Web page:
Either experience makes these concepts possible, or these concepts make experience possible.

With Great Difficulty

The most impressive thing about bitcoin is not the price, but the power of the miner network:


Just admire that performance. A rise from a twentieth of a penny to over a grand is about a two million-fold performance financially, but the miner network’s hashing power has grown by more than a billion-fold since 2009. If you could buy futures on mining difficulty, you’d have a pretty easy time. 

That mining difficulty has exceeded price is no accident, it means the utility of capital expenditure is chasing marginal profitability, and it’s noteworthy that as the BTC/USD price has consolidated the past quarter, difficulty has continued a-doubling on the regular. 

Coinometrics tracks an index of the cost of attacking the bitcoin network with a 51% attack, ranking it next to the annual military expenditures of small nations. It’s interesting to consider what it would cost though, if for example Lockheed Martin began manufacturing next-gen ASICs that were 50-150% more powerful and cost-effective in $/gh than the competitor. You build 10k, or 100k of those units for wholesale costs, and you go into business raiding the network with double-spends that can out-race confirms and crash exchanges with naked short sales. You know, like what they used to do to the gold market. 

What then? The PR profile of cryptocurrency would be marred, perhaps moreso than the recent Gox bankruptcy. The die hards would move to another network, and businesses using token transfer as part of their services model would be able to continue operating using other networks. Litecoin would see a bump, but the specter of security on their smaller network strength would perhaps put panic into those markets sooner rather than later - as for the little national scrypts being teased to the market, like Spain and Auroracoin, or Mazacoin, the idea would spread that the US government can drone bomb your fancy rebel crypto tokens the way it might a school in Pakistan. Proof of stake would be the perceived salvation, from a user-base that isn’t fully aware of how it works. PPC and NXT would rally the hardest, as would Ether, while XCP, MSC and token markets built as a 3rd layer over the BTC blockchain would be thrown into disarray. 

So the question then is, how cheaply can PoW/Pos hybrid currencys be made resilient against asymmetrically larger mining budgets, vs. pure PoS? 

And the market will test that out in the form of a game of chicken between token sellers and central-bank funded traders whose job it is to buy out the currency to kill it. 

This paper suggests that the game theory of market behavior would be panic selling against the notion that one’s tokens will be made worthless by a successful buy-out, causing a rush to the exits that makes the buy-out virtually free to the NYFed intern. My experience with markets would suggest otherwise, a bubble rush where hoarders accumulate profits and stetch their partial-profit goals further and higher, until after 50-1000x appreciation in price, the balance of inventory reaches a majority for the attacker, and hoarder confidence turns to profit-salvaging panic.

If a 90% holding is needed in a particular PoS currency to dominate the network, maybe the last 40 or 30% would be acquired on the downslope. This would nonetheless have the effect of giving hoarders in the currency at least tens of billions of dollars in profit on the open market, liquidity that would most likely buy any non-threatened crypto (except XRP, which is not to be trusted) and fly to outside banks or other crypto-markets. If the NYFed was trying to QE-to-death Proof-of-Stake cryptocurrencies, would you be really enthusiastic about wiring funds into the arms of Uncle Sam? Most likely you wouldn’t see that kind fo shenanigans unless the US banking system becomes enclosed by stronger capital controls than the light corral currently existing-by-reflex by FACTA and MSB licensing requirements.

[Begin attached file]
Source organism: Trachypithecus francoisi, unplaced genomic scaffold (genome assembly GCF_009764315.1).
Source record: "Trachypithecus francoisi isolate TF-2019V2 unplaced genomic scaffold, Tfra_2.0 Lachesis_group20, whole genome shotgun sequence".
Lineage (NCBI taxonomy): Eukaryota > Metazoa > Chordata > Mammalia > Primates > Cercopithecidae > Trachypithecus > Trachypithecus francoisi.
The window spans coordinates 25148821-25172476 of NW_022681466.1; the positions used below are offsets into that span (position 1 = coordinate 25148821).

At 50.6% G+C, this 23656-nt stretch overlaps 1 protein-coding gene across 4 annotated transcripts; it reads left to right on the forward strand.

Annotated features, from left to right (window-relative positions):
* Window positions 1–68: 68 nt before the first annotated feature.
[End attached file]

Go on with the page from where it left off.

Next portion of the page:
Then you buy into the next PoS token stake and let the Fed try to kill that with another $30 billion, you get anti-crypto QE whack-a-mole.  

If the idea of the Fed pushing up the value of assets reminds you of the US stock market, you might be wealthier in the future.

Bitcoin is not going to be the dominant cryptocurrency within 5 years. Let’s be real here, the blockchain takes forever to download on a retail computer, the last few months take half of that, and Mastercoin and Counterparty are in a race to fatten the average block up with escrow transactions. The core dev team is underfunded, especially relative to 2.0 projects like Mastercoin that are building off of their effort, the two top guys are busy with demanding day jobs for for-profit companies. Something is losing ground.

The network difficulty will continue to grow, but to really achieve enduring hegemony it needs to accelerate and reach the hundreds of Exa-hashes per second level, where the cost of Lockheed chip-spamming it into chaos becomes greater, and the odds of the more independent ASIC industry catching up stays level. If Lockheed were to roll out a product in Q2, they would stand a chance of bludgeoning the network, Q3, at this rate, would mean a significantly harder time taking down this crypto-insurgency.

You might suggest that NXT would make Peercoin obsolete as a life-boat against the security of the BTC network but all that money pumped into ASIC chips for SHA-256 could go to defending PPC’s network. 

If anyone asks you what gives a bitcoin value, tell them 35 quintillion hashing calculations per second, and doubling every few months.